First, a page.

Each year, Mr. (or Mrs.) Woodrat has returned when there gets to be a chill in the evening air and the leaves begin to turn. He hasn't come inside again, but loves to harvest my flowers and vegetables for his winter stores. He also likes to set up house in our wood shed. Neither of these activities are appreciated, so we use our Havahart live trap to catch and relocate our occasional bushy-tailed visitors. Last year there were three. So far this year, the count is one. Hopefully it will be the last. -- Margy

Thursday, August 27, 2009

Powell River Turns Out for a Star Party

Tonight was the second Star Party hosted by Powell River Books at the Town Centre Hotel in Powell River, BC. Wayne (with a little help from me) set up two telescopes in the hotel's courtyard. The goal was to introduce people to astronomy and the availability of affordable telescopes. The Star Party was part of our contribution to the International Year of Astronomy. Around the world, amateur and professional astronomers have been hosting similar events.

The moon slipped below the horizon before darkness set in, so we set up Wayne's more powerful Meade LX90 to focus on Jupiter. Jupiter is currently as close as it gets to the earth, and viewing is excellent. The four largest moons were lined up in a row, and the bands were quite evident. Thanks to the computer driven controllers on today's modern scopes, we were able to easily find and track the evenings best celestial objects.

Participants of all ages had a good time, and they especially enjoyed their free commemorative hand painted constellation paper weights. Wayne and I want to thank Shelly, the manager of the Town Centre Hotel, for her ongoing support of events like these and Powell River Books.

Wayne is an enthusiastic amateur astronomer. He has three telescopes, a Meade ETX125 (125 millimeter) Maksutov-Cassegrain, a Meade LX90 8-inch Schmidt-Cassegrain, and a Edmond Astroscan (for fun). For newbie amateurs astronomers, here are a few of his recommendations:

I am amazed at how dark and clear the sky can be here in Powell River. It's a perfect location for night sky exploration, even from the corner of our float cabin up Powell Lake.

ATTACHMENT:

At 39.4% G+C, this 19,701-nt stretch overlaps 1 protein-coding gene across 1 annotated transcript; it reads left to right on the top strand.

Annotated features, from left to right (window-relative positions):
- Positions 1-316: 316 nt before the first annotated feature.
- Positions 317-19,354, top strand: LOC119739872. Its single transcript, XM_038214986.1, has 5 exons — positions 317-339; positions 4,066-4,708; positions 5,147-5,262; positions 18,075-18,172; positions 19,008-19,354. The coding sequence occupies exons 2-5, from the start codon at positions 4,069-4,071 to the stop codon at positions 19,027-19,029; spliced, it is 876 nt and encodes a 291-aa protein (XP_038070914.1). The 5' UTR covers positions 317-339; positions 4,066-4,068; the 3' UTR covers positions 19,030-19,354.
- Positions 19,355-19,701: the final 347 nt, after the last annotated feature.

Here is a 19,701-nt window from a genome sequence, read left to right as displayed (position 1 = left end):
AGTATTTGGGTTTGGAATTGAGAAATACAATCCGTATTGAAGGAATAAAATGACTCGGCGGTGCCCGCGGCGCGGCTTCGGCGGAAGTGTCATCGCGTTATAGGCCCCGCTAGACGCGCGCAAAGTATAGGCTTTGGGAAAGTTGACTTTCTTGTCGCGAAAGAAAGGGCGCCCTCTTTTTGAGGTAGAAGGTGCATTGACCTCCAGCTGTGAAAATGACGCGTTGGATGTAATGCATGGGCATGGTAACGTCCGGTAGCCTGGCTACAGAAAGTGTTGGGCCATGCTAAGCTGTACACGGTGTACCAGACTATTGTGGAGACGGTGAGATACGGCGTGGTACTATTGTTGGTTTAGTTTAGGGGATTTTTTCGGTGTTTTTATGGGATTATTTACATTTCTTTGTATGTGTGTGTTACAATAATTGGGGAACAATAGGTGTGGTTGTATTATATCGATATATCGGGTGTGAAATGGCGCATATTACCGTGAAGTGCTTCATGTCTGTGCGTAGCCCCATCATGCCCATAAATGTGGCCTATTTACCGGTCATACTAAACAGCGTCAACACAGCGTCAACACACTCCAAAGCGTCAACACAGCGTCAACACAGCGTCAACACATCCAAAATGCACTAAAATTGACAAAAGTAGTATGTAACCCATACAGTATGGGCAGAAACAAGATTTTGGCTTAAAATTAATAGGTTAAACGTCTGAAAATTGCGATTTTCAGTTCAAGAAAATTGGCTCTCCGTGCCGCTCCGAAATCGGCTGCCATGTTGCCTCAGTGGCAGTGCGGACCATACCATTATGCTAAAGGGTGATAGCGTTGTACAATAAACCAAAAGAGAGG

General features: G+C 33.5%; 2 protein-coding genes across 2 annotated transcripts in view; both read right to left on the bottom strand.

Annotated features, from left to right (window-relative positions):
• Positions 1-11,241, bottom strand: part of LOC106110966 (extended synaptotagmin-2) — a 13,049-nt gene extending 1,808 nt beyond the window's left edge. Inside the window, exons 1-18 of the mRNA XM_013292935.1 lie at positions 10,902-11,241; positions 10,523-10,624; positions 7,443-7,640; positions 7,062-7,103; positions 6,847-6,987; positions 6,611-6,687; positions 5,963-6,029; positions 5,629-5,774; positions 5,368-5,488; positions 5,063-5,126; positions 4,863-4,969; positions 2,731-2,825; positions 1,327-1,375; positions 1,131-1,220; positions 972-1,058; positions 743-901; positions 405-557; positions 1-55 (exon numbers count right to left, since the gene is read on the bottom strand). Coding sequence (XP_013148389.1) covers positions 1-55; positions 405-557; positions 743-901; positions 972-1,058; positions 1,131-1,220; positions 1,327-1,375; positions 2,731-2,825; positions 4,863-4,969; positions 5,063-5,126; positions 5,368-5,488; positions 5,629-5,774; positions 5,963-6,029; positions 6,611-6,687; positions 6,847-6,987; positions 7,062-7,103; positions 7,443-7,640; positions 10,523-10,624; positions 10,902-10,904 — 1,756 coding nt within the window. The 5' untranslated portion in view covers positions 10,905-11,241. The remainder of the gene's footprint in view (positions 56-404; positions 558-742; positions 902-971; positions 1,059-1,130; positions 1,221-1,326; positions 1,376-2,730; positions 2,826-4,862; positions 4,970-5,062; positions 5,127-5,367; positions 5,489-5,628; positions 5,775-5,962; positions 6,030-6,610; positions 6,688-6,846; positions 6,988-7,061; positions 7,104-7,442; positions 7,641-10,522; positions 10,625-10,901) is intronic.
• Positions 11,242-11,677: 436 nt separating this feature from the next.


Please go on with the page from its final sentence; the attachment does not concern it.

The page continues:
Do you have a favourite night sky viewing spot? Let us hear about it. -- Margy

Wednesday, August 26, 2009

Available Online: "Echo of a Distant Planet" by Wayne Lutz

by Wayne J. Lutz
How would a distant intelligence contact earth? Shawna is an Air Force officer with remembrances of the future. Trapped in a structured military world, her unearthly memories persist for nearly three decades, culminating in a message from the stars. Meanwhile, on a distant planet, alien life is struggling to communicate with life on earth. Shawna is their target. The author of six books in the series Coastal BC Stories ventures into an exciting new genre, military aviation science fiction, where the C-130 Hercules is the biggest hero. Click here for a look inside.

Get the print edition now
online at

Get the Kindle e-book edition now
online at

Saturday, August 22, 2009

Three's a Charm

Early in July, I wrote about the tragedy that struck our Barn Swallow nesting pair in And Then There Were None. All five chicks were either pushed or fell to their deaths from their nest under the peak of our cabin roof.

On July 12, I wrote a Barn Swallow Update in which we built a "safety net" for future chicks. Shortly after, Wayne and I left for our vacation trip to Newfoundland. When we returned to the cabin last week, we were greeted by our nesting pair and the chirping voices of three new chicks. We were amazed at how big they were already.

The other thing we noticed was how crumbly the nest appeared. This is its second season, and the second brood this year. The dry weather and heavy use was really affecting its stability. Yesterday morning when I went out to check on the chicks, the nest had broken loose on one side. One chick was still clinging to the left side, but the other two were nowhere to be seen.

Wayne went up on the ladder, but there were no little bodies on the pad (thank goodness). The mother returned to the one chick several times. She would land on his back and give a nudge with both of her feet, like she was encouraging him to fly. After watching for a while, I went inside to cook breakfast. When I returned, the last chick was gone. The broken nest may have accelerated the three chicks' flying lessons, but it wasn't the disaster it could have been.

The family spent the morning soaring, gliding and dipping into the water for tasty insect treats. Later in the day, the three chick returned to the cabin porch to rest together. Then this morning, they ventured out as a team to the swim ladder. It has been lots of fun watching them. I hope Mom and Dad return next year and rebuild the nest, only a bit stronger this time. -- Margy